January 29, 2010

Managing Your Child's ADHD

Executive function is the ability to plan ahead, organize, follow through, and finish tasks. Children with ADHD are often challenged by an inability to use their executive function successfully. As their parent you need to take over as the executive and guide your child while they slowly learn their own executive function skills. Here are some things you can do:

When communicating with your child make eye contact before you give him an instruction. Then check to see that he understood you. Say, "Tell me what I want you to do."

Give directions one at a time, not a long list that can overwhelm her. Use “When....Then” directions. For example, "WHEN you finish putting your clothes in the closet THEN you come downstairs and help me fix dinner."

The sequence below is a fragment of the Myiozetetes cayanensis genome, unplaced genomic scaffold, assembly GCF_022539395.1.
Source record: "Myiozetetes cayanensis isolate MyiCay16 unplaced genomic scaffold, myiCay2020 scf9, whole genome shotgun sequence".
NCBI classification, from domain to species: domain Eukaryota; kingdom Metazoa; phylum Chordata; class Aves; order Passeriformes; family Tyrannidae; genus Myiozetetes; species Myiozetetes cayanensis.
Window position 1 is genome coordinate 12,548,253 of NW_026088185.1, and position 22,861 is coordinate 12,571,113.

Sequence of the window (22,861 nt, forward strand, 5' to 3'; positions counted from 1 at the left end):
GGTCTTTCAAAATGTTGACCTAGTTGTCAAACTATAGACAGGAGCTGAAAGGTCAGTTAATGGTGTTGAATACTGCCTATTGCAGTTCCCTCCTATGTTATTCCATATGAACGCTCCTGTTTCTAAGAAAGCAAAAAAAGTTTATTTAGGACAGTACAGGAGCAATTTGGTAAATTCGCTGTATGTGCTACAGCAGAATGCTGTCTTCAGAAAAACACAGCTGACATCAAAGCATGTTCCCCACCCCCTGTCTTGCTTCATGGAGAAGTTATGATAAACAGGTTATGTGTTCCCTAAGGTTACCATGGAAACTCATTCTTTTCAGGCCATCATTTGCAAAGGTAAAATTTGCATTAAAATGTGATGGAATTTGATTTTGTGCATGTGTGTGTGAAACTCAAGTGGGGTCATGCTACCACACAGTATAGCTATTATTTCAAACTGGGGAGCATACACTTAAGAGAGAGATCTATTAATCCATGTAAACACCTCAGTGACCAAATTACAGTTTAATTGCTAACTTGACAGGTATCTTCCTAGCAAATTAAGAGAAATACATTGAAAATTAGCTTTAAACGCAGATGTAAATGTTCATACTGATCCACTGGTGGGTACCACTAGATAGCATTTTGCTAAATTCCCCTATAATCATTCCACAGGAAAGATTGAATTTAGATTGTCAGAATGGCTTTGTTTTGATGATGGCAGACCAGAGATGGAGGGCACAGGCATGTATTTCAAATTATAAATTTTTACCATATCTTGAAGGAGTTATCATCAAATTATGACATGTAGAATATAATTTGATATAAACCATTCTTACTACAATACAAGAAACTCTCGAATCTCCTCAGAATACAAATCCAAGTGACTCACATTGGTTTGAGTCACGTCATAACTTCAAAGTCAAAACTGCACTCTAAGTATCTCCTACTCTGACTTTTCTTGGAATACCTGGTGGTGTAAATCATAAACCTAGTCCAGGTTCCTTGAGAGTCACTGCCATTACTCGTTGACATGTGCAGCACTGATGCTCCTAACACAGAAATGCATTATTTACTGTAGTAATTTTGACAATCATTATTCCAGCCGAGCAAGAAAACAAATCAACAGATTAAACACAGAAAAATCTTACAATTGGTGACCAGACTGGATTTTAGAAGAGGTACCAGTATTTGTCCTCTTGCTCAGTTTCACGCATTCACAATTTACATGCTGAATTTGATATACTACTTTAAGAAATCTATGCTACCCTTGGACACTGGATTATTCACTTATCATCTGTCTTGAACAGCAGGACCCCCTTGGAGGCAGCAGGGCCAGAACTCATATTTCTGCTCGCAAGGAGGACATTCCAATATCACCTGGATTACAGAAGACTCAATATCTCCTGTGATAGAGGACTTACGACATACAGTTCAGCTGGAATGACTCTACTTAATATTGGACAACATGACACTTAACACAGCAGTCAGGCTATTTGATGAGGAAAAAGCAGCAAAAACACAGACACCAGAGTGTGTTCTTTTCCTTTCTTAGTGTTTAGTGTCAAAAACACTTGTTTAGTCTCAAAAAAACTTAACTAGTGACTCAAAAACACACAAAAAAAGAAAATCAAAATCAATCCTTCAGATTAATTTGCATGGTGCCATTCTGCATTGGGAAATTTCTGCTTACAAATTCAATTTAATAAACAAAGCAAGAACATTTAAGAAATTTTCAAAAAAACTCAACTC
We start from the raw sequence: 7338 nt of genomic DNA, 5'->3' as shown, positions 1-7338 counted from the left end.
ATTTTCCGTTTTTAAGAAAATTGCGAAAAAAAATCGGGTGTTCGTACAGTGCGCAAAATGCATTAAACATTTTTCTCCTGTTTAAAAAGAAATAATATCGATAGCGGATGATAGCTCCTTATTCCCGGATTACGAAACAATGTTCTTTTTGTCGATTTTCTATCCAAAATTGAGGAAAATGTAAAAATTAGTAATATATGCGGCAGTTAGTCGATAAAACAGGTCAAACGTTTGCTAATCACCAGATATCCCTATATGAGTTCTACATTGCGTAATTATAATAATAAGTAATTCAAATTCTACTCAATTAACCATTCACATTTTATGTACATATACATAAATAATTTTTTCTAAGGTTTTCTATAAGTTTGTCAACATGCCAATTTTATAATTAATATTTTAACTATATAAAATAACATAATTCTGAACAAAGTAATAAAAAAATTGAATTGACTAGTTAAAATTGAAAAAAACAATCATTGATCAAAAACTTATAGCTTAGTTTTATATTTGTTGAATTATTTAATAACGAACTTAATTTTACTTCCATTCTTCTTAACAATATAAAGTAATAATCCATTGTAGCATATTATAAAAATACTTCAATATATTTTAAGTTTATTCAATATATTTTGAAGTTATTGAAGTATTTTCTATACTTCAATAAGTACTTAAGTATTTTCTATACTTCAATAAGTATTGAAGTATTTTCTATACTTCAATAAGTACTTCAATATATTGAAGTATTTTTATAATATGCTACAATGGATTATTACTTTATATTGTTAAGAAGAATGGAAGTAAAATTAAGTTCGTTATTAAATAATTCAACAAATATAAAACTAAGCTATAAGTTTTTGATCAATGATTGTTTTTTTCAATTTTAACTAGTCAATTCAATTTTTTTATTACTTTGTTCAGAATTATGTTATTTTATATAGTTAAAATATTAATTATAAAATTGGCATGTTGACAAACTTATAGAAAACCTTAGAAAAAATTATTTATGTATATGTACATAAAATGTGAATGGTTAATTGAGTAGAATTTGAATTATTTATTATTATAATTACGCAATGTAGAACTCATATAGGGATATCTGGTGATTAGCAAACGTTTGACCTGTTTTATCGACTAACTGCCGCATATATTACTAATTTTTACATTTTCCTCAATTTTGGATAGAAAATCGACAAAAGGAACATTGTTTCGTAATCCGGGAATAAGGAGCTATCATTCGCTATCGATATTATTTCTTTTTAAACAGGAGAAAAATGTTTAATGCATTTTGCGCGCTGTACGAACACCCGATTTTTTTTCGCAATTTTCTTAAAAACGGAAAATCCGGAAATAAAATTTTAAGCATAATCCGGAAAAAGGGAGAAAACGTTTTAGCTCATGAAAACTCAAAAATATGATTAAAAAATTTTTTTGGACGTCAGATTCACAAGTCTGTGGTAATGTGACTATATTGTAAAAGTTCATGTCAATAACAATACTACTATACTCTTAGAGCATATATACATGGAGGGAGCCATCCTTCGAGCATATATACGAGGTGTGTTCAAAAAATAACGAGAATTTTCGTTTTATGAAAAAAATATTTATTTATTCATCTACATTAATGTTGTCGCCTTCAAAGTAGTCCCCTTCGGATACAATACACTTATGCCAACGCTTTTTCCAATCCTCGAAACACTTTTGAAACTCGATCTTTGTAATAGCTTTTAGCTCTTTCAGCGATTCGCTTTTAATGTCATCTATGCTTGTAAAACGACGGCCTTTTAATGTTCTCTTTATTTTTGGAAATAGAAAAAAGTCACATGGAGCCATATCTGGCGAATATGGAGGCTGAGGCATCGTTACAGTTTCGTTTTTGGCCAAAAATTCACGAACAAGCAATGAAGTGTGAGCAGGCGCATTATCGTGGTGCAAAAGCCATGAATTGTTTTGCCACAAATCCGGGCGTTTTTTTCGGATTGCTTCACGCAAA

Putting those directions into a check-off list can be helpful. As your child completes each step he checks it off and moves onto the next one. This will keep him on track and it will help him visually see that he's making progress.

When your child begins and completes a task successfully praise her for it. The next time she has a similar task and she feels overwhelmed or doesn't know how to begin, remind her of the time she was able to move through a task step by step and complete it. Tell her you know she can do it again. Then help her get started.

Parenting a child with ADHD is never easy. You have to be patient, consistent and you have to repeat things over and over. Over time, your support and encouragement will allow you to slowly move away from the role as your child's executive and into the role of his assistant.

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